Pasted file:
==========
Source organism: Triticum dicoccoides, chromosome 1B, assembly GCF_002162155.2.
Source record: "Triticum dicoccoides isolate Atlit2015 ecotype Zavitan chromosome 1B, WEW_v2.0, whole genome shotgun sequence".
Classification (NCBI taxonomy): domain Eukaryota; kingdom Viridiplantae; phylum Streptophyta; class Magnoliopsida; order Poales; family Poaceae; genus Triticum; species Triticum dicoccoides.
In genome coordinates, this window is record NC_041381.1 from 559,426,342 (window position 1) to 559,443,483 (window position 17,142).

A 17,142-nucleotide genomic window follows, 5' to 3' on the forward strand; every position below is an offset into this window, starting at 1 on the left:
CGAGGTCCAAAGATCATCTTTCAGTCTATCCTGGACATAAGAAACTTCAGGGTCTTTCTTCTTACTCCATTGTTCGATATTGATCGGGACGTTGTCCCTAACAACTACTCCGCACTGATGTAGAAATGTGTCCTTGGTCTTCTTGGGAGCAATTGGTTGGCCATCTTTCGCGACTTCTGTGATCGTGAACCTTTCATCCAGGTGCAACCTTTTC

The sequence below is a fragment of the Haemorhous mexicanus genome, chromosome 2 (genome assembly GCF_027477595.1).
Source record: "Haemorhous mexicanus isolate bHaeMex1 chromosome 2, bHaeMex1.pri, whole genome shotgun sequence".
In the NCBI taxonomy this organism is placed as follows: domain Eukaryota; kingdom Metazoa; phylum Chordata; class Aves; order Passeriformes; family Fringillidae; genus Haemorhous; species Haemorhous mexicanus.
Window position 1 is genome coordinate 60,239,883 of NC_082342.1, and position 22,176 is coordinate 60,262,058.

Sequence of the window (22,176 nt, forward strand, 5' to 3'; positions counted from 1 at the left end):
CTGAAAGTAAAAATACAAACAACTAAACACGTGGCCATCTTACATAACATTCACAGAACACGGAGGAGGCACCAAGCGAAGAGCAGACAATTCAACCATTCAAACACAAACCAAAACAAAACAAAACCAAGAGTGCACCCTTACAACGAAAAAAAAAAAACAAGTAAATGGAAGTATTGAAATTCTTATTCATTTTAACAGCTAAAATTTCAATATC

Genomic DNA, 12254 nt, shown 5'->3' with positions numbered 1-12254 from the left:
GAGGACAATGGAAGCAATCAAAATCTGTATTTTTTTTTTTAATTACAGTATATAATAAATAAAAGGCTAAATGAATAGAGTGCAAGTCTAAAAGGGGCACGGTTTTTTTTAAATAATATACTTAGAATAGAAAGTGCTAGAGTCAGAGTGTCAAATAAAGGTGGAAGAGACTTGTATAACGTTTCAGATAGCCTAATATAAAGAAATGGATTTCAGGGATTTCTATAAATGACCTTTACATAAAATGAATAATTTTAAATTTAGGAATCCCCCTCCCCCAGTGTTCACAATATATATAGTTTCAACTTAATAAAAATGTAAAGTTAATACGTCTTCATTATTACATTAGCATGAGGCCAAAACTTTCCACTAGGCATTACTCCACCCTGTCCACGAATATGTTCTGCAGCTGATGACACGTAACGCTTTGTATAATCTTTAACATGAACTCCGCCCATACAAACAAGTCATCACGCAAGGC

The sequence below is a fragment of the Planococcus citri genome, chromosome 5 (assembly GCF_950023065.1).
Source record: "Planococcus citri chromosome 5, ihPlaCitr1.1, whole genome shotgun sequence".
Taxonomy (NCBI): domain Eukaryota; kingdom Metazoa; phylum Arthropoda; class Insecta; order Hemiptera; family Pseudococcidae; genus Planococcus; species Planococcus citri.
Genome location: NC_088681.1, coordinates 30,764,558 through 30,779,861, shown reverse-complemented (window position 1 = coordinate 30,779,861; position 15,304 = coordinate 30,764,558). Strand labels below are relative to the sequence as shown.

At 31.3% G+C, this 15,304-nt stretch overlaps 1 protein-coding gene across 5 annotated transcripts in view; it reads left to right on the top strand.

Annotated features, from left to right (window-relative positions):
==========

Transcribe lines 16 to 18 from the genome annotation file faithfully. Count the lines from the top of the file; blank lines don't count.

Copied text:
Source record: "Planococcus citri chromosome 5, ihPlaCitr1.1, whole genome shotgun sequence".
Taxonomy (NCBI): domain Eukaryota; kingdom Metazoa; phylum Arthropoda; class Insecta; order Hemiptera; family Pseudococcidae; genus Planococcus; species Planococcus citri.
Genome location: NC_088681.1, coordinates 30,764,558 through 30,779,861, shown reverse-complemented (window position 1 = coordinate 30,779,861; position 15,304 = coordinate 30,764,558). Strand labels below are relative to the sequence as shown.